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Effect of non-surgical, non-pharmacological weight loss interventions in patients who are obese prior to hip and knee arthroplasty surgery: a rapid review

27 Sep 2015

Background:
Of the more than 104,000 Canadians who underwent elective total joint arthroplasty (TJA) surgery in 2012–2013 for hip and knee osteoarthritis (OA), 40 and 60 %, respectively, were obese. Obesity is associated with increased risks for receiving TJA, post-operative complications and delayed functional recovery. Current guidelines for patients with a body mass index (BMI) of ≥30 kg/m
2
are to participate in a weight management programme and to lose weight prior to TJA surgery. As part of a larger project, a rapid review was conducted to examine the effects of short-term non-pharmacological and non-surgical weight loss interventions in adults in the year prior to total hip arthroplasty (THA) and total knee arthroplasty (TKA) on surgical and patient outcomes, and adverse events.
Methods:
We performed a rapid review and searched seven electronic databases for English language articles published between 1990 and February 2015. Observational studies evaluating the association between pre-operative weight loss and short- and long-term outcomes, and controlled trials of non-pharmacological and non-surgical weight loss interventions were considered for inclusion. Two reviewers independently screened and selected articles, assessed methodological quality and extracted data.
Results:
Of 263 articles identified, a total of four studies met our inclusion criteria. In one of two high-quality retrospective cohort studies, weight loss ≥5 % of body weight in the year prior to TJA and maintained in the year after surgery was associated with a higher likelihood of deep surgical site infection in THA patients and 90-day readmission in TKA patients. No significant differences were reported in incidence of superficial surgical site infections in THA or TKA patients who lost weight pre-operatively compared to those who maintained their weight in either study. Two abstracts of randomized controlled trials were included; however, despite contacting the authors, full-length articles were not available. The limited information from the trials suggested that short-term dietician-supervised weight loss interventions were effective in weight loss prior to TJA.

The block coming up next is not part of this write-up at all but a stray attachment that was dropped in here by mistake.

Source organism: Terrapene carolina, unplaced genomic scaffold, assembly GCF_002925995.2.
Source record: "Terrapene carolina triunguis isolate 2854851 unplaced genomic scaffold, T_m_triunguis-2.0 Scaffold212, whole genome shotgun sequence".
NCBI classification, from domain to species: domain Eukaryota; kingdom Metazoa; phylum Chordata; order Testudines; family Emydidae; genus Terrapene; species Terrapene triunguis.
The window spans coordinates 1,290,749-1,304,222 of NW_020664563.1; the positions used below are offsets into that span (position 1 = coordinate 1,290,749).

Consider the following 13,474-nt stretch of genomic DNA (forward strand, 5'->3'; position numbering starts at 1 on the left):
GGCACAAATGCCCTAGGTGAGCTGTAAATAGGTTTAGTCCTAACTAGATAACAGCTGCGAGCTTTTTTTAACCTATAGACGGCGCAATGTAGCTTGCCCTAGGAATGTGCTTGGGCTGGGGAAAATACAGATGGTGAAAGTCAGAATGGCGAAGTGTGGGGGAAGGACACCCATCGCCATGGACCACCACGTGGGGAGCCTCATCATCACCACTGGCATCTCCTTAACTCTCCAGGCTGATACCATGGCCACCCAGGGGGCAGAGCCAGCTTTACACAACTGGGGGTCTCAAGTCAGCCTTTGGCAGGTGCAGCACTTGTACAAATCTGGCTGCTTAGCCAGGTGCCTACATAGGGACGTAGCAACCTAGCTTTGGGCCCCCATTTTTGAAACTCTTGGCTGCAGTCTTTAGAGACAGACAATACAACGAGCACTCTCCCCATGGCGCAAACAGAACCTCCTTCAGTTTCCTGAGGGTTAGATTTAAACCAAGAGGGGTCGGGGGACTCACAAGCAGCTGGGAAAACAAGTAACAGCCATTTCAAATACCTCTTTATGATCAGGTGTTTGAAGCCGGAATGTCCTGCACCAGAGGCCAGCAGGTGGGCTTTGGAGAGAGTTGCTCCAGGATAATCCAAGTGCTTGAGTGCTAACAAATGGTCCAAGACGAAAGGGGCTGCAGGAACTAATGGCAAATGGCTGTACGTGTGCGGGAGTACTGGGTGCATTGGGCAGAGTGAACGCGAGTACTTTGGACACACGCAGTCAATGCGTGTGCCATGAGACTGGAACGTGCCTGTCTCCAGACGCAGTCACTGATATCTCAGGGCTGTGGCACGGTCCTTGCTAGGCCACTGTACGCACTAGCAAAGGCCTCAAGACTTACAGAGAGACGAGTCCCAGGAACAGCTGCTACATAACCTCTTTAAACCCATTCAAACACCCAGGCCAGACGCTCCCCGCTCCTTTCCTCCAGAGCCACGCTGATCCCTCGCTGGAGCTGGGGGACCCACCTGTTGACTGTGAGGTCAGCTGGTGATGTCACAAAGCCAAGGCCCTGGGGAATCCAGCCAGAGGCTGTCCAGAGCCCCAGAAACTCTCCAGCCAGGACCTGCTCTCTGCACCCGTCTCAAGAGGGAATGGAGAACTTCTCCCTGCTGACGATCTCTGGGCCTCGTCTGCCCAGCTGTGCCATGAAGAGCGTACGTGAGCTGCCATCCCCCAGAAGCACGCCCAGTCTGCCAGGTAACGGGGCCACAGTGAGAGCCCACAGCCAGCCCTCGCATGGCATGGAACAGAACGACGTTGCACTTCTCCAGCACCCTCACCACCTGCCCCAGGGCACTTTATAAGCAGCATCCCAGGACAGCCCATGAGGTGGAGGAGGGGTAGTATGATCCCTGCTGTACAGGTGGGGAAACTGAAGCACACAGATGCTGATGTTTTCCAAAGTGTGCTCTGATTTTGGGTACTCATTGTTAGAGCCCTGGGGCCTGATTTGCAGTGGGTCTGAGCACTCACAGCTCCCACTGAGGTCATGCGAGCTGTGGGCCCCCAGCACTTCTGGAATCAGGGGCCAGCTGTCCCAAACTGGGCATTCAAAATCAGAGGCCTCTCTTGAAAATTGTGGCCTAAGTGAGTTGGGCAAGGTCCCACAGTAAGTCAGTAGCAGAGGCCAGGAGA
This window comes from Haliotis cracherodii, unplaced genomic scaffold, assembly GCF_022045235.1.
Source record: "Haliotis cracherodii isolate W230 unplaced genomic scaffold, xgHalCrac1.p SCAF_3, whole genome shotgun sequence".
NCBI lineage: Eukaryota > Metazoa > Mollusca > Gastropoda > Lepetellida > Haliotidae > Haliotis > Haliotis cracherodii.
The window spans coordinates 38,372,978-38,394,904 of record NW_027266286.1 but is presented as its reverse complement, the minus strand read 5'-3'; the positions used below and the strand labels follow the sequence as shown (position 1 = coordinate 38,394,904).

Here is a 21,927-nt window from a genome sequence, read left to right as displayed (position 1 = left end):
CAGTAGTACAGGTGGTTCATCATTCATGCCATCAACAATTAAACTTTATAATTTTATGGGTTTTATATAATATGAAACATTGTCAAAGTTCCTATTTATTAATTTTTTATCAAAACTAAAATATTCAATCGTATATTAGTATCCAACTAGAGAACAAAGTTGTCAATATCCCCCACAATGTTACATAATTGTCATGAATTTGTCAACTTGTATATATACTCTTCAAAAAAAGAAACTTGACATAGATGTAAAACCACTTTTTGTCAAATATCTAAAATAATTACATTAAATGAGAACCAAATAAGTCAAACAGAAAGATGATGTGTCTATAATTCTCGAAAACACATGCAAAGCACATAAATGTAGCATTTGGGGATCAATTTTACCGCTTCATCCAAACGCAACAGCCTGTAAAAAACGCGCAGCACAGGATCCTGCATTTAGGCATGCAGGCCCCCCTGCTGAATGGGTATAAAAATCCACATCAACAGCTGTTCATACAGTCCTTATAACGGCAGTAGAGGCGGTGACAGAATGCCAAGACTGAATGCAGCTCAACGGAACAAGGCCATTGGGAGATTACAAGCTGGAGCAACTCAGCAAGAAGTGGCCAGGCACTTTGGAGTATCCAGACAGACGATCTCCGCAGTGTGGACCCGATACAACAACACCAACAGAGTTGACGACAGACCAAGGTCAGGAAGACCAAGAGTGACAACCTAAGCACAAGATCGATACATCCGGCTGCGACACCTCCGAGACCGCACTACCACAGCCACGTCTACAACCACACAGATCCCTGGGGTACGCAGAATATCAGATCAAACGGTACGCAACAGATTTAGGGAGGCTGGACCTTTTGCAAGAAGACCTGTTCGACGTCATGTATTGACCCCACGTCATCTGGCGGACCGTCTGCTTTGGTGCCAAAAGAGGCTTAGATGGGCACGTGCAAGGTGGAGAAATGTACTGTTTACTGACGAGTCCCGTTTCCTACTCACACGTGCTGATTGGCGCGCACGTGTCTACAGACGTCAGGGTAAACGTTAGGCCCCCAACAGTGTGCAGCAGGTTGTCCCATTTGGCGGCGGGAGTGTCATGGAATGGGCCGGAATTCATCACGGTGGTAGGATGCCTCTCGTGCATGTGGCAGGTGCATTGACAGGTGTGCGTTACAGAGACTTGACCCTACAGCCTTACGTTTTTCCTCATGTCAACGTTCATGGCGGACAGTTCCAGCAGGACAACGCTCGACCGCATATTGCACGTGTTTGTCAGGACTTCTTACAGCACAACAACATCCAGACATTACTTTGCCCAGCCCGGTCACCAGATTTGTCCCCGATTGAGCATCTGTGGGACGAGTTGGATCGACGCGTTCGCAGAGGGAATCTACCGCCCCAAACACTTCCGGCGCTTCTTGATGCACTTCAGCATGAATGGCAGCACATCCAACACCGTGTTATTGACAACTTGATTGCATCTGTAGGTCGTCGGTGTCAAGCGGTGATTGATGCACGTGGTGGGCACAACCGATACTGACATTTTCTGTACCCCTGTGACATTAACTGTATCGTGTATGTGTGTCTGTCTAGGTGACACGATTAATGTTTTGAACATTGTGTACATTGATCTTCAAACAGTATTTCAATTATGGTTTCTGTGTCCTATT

Conclusions:
There is limited evidence to support the recommendation of weight loss in the year prior to TJA and to determine the effectiveness of short-term non-pharmacological, non-surgical weight management interventions on patient and surgical outcomes.

Click here to view the full article which appeared in Systematic Reviews